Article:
3. A logical execution plan starts with the earliest RDD and finishes with the RDD, producing the final result on which action has been called.

9. What is the difference between RDD and DataFrame?


A data frame stores the data in tabular format. It is a distributed collection of data in rows and columns. The columns can store data types like numeric, logical, factor, or character. It makes the processing of larger datasets easier. Developers can impose a structure onto a distributed collection of data with the help of a data frame. It also provides a high-level abstraction over the distributed data.


RDD(Resilient Distributed Dataset) is a collection of elements distributed across multiple cluster nodes. RDDs are immutable and fault tolerant. RDDs, once created, can’t get changed, but we can perform several transformations to generate new RDDs from them.

10. Explain Accumulator shared variables in Spark?

Accumulators are read-only shared variables. They are only “added” through an associative and commutative operation. They can be used to implement counters (as in MapReduce) or sums. Spark natively supports accumulators of numeric types, and you can also add support for new types.

Accumulators are incremental variables. The tasks running on nodes can add to it while the driver program can read the value. Tasks running on different machines can increment their value, and this aggregated information is available back to the driver.

Frequently Asked Questions

Q1. How can I prepare for an Apache Spark interview?

A. To prepare for an Apache Spark interview, follow these steps:
1. Understand Spark’s architecture, components, and RDDs.
2. Master Spark transformations and actions.
3. Practice writing Spark code in languages like Scala or Python.
4. Learn about Spark SQL, data frames, and data manipulation techniques.
5. Gain hands-on experience with Spark by working on projects or exercises.
6. Study optimization techniques and performance tuning in Spark.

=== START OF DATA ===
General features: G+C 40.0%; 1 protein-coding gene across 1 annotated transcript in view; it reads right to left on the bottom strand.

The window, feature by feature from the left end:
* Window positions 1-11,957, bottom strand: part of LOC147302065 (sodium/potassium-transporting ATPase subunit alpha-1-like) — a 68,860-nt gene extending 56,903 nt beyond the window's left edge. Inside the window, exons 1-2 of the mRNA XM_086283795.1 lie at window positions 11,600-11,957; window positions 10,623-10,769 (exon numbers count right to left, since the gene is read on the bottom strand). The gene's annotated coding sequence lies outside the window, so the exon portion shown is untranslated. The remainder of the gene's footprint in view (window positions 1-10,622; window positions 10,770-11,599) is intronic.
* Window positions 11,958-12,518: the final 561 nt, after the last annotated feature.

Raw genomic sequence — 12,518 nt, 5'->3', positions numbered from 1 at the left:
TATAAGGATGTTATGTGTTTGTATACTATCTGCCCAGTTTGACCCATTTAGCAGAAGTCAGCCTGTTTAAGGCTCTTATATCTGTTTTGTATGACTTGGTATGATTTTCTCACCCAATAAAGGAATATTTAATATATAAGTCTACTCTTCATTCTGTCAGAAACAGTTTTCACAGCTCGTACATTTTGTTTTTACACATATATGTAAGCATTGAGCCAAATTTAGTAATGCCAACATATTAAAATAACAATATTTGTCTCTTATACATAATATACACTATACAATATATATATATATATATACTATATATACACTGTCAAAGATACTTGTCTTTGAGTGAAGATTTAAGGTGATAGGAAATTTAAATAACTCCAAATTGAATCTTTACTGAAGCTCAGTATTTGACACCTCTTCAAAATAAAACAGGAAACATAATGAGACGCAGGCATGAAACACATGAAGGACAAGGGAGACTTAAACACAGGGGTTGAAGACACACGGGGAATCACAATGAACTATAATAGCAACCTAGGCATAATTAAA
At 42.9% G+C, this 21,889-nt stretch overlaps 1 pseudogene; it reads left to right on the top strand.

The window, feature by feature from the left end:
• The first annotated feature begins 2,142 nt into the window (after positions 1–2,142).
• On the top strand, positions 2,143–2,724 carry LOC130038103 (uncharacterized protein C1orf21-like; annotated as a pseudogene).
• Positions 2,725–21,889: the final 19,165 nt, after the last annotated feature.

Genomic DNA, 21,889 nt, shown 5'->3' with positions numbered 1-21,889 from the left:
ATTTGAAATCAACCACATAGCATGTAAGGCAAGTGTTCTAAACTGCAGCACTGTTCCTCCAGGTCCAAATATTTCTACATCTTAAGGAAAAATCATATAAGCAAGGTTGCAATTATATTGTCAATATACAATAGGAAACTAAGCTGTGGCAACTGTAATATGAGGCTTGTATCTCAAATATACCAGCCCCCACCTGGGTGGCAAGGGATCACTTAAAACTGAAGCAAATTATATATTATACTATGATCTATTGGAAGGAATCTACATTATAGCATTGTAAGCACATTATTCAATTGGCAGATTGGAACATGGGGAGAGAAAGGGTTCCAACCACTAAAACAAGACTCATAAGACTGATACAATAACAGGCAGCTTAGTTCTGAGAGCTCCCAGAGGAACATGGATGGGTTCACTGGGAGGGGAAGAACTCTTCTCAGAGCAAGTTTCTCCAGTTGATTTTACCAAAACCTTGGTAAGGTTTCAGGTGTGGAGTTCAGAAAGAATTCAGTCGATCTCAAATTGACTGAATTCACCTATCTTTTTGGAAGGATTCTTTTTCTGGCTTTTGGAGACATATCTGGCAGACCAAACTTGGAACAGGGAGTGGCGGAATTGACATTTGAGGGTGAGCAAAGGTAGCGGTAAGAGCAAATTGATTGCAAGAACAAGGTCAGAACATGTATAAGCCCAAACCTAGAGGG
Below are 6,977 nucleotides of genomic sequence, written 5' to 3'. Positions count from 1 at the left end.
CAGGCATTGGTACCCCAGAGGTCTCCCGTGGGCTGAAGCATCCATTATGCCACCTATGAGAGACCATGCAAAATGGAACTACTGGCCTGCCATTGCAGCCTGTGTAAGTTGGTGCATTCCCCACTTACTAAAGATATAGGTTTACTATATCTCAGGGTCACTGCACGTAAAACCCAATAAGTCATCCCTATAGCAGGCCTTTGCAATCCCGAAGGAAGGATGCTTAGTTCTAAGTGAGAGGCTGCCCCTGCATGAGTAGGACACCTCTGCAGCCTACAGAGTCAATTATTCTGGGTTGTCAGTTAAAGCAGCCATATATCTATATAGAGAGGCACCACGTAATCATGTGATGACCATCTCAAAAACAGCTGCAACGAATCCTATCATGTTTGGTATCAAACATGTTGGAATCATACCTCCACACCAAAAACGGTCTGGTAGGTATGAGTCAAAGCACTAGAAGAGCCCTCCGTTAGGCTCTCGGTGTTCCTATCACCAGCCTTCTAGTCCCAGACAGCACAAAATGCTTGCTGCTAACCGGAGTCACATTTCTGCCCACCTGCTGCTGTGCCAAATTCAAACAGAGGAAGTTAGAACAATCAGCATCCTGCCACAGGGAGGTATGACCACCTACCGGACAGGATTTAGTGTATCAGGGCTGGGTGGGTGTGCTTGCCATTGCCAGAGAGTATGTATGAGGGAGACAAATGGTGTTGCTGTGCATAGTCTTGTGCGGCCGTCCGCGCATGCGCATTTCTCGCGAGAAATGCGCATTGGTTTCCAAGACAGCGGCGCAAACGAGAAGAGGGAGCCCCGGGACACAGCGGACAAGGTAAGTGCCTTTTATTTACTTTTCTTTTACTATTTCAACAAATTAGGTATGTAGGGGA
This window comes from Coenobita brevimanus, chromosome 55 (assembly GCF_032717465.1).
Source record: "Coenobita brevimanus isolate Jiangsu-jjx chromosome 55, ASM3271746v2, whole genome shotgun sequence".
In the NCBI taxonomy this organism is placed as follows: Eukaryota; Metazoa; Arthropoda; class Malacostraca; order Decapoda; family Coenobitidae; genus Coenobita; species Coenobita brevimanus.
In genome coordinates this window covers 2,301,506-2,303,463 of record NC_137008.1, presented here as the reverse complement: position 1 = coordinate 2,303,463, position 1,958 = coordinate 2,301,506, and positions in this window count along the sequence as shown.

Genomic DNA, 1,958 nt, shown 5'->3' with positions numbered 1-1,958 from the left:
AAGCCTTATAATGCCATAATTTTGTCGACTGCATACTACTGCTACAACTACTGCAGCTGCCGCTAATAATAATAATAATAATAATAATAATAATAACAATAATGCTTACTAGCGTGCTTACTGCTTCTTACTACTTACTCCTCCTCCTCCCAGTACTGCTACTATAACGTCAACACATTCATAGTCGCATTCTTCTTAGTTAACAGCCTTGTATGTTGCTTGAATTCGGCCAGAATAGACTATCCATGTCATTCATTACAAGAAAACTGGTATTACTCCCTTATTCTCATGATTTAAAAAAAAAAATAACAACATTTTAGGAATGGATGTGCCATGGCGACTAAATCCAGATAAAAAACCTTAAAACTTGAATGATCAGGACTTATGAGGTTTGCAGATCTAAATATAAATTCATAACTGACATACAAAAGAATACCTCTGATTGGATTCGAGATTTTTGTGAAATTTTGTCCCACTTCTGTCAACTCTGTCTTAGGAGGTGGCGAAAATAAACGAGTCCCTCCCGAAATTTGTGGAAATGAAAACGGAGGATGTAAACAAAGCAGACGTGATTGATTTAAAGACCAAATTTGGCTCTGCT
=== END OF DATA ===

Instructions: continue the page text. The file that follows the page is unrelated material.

7. Stay updated with the latest advancements and trends in Spark technology.

Q2. How can I optimize performance in Apache Spark?

A. To optimize performance in Apache Spark, you can consider the following techniques:
1. Use efficient data structures like DataFrames and Datasets.
2. Employ partitioning and caching to reduce data shuffling and improve data locality.
3. Utilize broadcast variables for small data sets.
4. Optimize the Spark execution plan by applying transformations and actions strategically.
5. Use appropriate hardware configurations and resource allocation.
6. Monitor and tune Spark configurations based on your workload.


In this article, we have discussed the most important and frequently asked interview questions on Apache Spark. We started our discussion with fundamental questions like what a spark is, RDD, Dataset, and DataFrame. Then, we move towards intermediate and advanced topics like a broadcast variable, cache and persist method in spark, accumulators, and pair RDDs. We have a different variety of questions related to spark.

Key takeaways from this article are:-

  • 1. We learn the difference between the most used terms in Apache Spark, i.e., RDD, DAG, DataFrame, Dataset, etc.
  • 2. We understood Structured APIs and how they are used to perform different operations on data.
  • 3. We also learn about pair RDD, lineage, broadcast variables, and accumulators.
  • 4. Other learnings are sparkcontext v/s sparksession, RDD v/s DataFrame, and Spark core.

I hope this article helps you in your interview preparation relating to Apache Spark. If you have any opinions or questions, then comment down below. Connect with me on LinkedIn for further discussion.